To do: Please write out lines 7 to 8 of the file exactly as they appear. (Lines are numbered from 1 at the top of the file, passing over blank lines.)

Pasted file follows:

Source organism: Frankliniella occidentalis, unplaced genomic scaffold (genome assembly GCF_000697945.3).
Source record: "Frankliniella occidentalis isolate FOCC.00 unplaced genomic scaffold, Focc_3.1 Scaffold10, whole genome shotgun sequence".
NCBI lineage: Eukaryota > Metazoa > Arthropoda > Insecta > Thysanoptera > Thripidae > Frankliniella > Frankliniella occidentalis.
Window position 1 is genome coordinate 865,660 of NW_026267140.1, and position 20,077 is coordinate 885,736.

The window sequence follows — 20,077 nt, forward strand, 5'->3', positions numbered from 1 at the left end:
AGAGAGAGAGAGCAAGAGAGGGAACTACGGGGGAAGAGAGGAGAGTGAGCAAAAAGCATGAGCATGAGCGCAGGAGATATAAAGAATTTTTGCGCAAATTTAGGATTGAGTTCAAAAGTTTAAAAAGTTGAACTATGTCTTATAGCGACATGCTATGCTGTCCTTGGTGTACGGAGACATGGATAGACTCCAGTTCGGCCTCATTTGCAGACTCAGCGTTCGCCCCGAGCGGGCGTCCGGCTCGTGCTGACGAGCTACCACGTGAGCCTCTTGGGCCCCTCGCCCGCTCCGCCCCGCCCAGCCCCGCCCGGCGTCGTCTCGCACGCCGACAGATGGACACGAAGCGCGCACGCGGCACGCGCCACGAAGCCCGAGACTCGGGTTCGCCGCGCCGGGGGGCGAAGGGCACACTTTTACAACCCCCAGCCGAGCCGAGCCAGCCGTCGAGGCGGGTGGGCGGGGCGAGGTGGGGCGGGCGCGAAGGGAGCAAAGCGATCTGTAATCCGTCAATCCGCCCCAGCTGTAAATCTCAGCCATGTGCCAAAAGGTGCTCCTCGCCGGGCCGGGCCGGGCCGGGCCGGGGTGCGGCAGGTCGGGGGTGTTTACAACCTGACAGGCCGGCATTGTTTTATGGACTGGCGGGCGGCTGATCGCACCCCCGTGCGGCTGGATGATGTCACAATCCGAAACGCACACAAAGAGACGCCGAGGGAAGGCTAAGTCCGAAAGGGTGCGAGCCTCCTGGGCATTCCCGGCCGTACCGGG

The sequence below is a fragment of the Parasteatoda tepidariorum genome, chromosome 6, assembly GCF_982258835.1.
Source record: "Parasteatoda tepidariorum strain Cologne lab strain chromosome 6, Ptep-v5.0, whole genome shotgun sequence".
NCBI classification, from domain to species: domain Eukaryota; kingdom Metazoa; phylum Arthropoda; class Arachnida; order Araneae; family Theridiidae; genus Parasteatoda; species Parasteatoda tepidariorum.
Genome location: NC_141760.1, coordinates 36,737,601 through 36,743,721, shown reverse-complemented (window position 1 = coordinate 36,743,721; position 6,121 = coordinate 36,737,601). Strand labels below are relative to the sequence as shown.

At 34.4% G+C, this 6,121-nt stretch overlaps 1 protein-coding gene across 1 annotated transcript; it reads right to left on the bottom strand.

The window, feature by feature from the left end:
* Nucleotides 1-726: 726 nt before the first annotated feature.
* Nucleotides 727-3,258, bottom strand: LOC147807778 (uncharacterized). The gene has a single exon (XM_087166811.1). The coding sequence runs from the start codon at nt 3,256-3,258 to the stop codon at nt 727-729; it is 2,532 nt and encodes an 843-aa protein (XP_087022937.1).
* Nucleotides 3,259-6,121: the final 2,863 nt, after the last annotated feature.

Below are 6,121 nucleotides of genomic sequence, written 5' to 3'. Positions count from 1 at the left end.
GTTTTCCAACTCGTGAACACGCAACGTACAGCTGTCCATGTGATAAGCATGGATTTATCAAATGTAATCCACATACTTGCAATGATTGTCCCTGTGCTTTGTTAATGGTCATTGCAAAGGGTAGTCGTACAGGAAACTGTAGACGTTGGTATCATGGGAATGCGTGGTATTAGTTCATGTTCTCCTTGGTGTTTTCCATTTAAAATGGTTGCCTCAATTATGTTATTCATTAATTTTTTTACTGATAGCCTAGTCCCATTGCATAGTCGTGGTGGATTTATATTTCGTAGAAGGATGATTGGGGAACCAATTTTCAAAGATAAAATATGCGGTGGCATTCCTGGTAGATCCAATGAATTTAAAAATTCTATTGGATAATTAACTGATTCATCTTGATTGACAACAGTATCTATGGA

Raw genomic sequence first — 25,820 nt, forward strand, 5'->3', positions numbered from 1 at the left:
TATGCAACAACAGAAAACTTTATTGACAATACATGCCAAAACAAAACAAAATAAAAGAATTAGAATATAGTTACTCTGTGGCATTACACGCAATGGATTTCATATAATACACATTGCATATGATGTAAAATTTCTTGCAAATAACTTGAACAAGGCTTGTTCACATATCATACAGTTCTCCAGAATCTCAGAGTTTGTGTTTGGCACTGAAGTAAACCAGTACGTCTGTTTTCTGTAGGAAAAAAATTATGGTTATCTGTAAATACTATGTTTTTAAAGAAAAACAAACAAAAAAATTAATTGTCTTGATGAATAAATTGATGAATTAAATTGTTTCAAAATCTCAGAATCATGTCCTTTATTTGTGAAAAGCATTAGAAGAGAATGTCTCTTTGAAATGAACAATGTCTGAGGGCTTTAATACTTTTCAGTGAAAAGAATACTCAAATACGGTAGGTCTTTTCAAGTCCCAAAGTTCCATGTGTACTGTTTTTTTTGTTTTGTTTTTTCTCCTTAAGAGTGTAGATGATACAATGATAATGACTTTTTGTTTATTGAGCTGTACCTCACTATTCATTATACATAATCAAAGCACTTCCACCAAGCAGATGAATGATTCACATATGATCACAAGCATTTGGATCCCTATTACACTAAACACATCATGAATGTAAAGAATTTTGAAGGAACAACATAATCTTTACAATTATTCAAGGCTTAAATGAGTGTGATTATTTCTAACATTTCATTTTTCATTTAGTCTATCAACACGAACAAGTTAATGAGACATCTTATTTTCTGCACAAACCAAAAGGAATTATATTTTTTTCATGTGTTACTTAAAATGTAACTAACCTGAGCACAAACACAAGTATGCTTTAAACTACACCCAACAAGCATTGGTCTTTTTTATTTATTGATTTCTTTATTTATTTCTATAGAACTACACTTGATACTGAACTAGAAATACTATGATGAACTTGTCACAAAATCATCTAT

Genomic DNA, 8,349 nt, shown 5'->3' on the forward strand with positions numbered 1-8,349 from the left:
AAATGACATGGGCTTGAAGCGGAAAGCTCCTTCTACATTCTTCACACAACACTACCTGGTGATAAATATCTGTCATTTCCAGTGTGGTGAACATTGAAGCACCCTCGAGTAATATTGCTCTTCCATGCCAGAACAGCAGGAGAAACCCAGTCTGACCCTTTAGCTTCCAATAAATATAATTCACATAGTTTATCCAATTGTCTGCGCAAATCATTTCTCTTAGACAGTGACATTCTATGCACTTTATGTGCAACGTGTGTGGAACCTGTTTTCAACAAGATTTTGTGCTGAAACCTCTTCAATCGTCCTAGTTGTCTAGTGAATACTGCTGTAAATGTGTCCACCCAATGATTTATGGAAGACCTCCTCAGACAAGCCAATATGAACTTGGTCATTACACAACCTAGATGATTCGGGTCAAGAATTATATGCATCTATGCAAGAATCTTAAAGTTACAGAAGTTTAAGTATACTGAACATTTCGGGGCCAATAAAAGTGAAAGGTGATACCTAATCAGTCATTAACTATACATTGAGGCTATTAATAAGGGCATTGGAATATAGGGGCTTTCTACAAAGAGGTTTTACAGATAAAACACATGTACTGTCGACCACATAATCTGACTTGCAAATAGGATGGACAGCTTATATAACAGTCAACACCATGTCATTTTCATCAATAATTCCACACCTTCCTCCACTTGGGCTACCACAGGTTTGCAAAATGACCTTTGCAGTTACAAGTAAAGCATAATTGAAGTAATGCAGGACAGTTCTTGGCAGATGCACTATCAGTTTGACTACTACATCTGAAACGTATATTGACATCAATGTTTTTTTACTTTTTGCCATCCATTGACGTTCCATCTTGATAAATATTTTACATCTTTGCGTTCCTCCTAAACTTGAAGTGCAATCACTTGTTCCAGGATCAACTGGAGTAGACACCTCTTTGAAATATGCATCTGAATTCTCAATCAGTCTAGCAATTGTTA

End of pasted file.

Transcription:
The sequence below is a fragment of the Parasteatoda tepidariorum genome, chromosome 6, assembly GCF_982258835.1.
Source record: "Parasteatoda tepidariorum strain Cologne lab strain chromosome 6, Ptep-v5.0, whole genome shotgun sequence".